Assuntos
Quirópteros/virologia , Metagenômica/métodos , Análise de Sequência de DNA/métodos , Manejo de Espécimes/métodos , Viroses/veterinária , Vírus/classificação , Vírus/genética , Animais , Biodiversidade , Fezes/virologia , Orofaringe/virologia , Peru , Viroses/virologia
20.
Biomed Res Int ; 2018: 6362716, 2018.
Artigo em Inglês | MEDLINE | ID: mdl-30581863

RESUMO

Background: Influenza A virus (IAV) has had the highest morbidity globally over the past decade. A growing number of studies indicate that the upper respiratory tract (URT) microbiota plays a key role for respiratory health and that a dysfunctional respiratory microbiota is associated with disease; but the impact of microbiota during influenza is understudied. Methods: We recruited 180 children, including 121 IAV patients and 59 age-matched healthy children. Nasopharyngeal (NP) and oropharyngeal (OP) swabs were collected to conduct 16S rDNA sequencing and compare microbiota structures in different individuals. Results: Both NP and OP microbiota in IAV patients differed from those in healthy individuals. The NP dominated genera in IVA patients, such as Moraxella, Staphylococcus, Corynebacterium, and Dolosigranulum, showed lower abundance than in healthy children. The Streptococcus significantly enriched in patients' NP and Phyllobacterium could be generally detected in patients' NP microbiota. The most abundant genera in OP microbiota showed a decline tendency in patients, including Streptococcus, Neisseria, and Haemophilus. The URT's bacterial concurrence network changed dramatically in patients. NP and OP samples were clustered into subgroups by different dominant genera; and NP and OP microbiota provided the precise indicators to distinguish IAV patients from healthy children. Conclusion: This is the first respiratory microbiome analysis on pediatric IAV infection which reveals distinct NP and OP microbiota in influenza patients. It provides a new insight into IAV research from the microecology aspect and promotes the understanding of IAV pathogenesis.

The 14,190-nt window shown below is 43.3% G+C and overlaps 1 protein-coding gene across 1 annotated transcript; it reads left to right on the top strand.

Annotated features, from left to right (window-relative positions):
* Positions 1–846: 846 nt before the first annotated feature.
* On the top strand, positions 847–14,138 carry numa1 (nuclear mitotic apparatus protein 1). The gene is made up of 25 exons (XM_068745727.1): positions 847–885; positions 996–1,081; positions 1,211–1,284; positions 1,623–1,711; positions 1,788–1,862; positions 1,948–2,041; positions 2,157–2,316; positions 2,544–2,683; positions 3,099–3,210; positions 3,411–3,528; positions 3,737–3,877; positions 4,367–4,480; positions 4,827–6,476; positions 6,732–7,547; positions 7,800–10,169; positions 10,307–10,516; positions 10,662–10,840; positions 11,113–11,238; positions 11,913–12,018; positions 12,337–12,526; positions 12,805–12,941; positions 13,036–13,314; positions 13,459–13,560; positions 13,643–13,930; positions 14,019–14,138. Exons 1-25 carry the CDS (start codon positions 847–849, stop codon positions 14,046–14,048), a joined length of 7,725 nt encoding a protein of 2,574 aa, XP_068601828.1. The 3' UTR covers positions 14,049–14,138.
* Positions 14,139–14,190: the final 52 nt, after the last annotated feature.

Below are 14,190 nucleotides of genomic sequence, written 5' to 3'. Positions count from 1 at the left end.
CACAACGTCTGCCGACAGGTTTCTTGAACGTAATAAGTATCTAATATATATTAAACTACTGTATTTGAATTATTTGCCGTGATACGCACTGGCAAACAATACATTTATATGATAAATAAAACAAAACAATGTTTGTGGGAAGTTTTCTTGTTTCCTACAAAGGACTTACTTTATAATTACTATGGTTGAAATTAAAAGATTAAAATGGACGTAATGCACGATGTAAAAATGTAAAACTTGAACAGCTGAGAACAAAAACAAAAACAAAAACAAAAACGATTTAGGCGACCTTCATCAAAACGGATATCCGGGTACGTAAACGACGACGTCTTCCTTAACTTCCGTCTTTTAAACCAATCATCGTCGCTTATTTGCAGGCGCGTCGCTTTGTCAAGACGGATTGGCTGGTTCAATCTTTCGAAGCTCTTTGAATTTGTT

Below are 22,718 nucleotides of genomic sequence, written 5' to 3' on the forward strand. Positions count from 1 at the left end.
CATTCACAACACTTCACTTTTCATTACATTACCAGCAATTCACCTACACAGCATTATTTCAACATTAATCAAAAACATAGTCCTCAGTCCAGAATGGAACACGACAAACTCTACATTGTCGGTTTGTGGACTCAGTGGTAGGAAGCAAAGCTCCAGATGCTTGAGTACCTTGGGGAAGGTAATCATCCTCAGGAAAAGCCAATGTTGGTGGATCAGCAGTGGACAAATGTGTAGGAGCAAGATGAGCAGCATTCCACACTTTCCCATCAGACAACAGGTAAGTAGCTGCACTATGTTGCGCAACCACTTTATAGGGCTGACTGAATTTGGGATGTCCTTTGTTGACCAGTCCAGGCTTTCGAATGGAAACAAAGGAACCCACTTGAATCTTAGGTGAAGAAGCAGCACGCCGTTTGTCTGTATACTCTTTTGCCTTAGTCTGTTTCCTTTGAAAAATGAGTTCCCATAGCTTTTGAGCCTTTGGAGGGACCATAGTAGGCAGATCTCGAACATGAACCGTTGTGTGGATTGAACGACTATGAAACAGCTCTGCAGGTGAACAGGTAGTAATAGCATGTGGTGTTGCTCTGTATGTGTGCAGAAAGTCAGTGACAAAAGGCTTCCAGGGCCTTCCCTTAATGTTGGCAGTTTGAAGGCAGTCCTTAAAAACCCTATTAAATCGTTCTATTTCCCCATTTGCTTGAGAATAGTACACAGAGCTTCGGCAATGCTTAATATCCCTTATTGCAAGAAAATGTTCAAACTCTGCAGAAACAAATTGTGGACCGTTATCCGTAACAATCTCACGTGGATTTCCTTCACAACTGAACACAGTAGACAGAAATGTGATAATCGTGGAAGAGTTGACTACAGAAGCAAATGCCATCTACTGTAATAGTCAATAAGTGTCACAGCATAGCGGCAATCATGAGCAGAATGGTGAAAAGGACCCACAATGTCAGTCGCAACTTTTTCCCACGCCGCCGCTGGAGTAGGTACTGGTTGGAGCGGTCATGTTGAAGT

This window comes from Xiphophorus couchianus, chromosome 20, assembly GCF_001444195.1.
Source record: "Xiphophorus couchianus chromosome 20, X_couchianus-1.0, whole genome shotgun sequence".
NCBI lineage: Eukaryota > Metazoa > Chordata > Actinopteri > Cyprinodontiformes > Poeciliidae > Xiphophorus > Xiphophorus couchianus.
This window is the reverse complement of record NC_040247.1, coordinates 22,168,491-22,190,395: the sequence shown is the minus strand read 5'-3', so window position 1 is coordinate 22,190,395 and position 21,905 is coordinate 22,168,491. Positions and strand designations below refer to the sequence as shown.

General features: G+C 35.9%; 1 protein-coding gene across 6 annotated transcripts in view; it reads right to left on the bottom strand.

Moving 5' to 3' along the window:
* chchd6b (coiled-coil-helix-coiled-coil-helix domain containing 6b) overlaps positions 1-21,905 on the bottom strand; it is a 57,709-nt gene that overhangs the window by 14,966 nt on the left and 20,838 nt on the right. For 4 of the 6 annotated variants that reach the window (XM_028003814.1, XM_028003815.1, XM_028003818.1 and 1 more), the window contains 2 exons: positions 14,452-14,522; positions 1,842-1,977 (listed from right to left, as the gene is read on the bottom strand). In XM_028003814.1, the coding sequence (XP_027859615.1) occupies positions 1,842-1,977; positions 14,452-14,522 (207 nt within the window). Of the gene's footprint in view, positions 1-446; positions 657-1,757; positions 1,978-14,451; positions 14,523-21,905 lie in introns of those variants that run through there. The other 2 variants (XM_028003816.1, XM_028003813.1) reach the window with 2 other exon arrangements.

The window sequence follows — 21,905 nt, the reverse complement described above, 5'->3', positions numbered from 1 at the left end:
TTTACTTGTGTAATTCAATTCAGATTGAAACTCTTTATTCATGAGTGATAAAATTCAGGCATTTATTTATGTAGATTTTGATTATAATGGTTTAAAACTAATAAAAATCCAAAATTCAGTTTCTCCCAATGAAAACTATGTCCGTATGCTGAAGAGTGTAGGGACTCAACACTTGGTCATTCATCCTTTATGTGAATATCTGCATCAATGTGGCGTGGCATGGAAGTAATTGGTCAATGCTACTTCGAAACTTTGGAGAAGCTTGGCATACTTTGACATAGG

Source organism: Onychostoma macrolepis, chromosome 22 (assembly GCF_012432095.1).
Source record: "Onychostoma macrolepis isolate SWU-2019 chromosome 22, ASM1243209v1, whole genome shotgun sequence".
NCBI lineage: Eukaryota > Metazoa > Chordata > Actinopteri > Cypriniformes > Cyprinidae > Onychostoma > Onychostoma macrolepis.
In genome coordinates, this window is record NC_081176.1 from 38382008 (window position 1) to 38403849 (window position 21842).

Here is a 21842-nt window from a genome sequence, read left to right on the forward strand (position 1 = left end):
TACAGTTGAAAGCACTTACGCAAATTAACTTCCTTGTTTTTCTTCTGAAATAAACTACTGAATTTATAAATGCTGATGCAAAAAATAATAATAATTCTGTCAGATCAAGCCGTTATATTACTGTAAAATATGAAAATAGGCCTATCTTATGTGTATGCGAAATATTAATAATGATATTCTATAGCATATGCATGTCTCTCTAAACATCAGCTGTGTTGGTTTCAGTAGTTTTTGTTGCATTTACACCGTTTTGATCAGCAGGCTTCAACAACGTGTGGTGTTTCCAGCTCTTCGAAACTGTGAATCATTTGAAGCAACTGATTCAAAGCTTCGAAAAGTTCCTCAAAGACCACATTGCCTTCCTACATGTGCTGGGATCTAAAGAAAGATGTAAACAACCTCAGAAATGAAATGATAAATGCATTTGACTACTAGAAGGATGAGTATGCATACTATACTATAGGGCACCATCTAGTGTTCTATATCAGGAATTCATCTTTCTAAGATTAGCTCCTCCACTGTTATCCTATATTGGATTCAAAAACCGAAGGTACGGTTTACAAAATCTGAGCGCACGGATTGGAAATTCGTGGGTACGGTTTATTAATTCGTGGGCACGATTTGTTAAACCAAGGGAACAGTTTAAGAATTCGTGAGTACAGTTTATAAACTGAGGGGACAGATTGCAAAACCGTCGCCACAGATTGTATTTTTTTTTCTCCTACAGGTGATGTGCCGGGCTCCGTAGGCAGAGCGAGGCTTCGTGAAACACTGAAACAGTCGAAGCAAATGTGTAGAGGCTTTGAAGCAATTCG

Assuntos
Vírus da Influenza A/patogenicidade , Influenza Humana/microbiologia , Nasofaringe/microbiologia , Nasofaringe/virologia , Orofaringe/microbiologia , Orofaringe/virologia , Adolescente , Bactérias/genética , Criança , Pré-Escolar , DNA Bacteriano/genética , Feminino , Humanos , Lactente , Recém-Nascido , Masculino , Microbiota/genética , RNA Ribossômico 16S/genética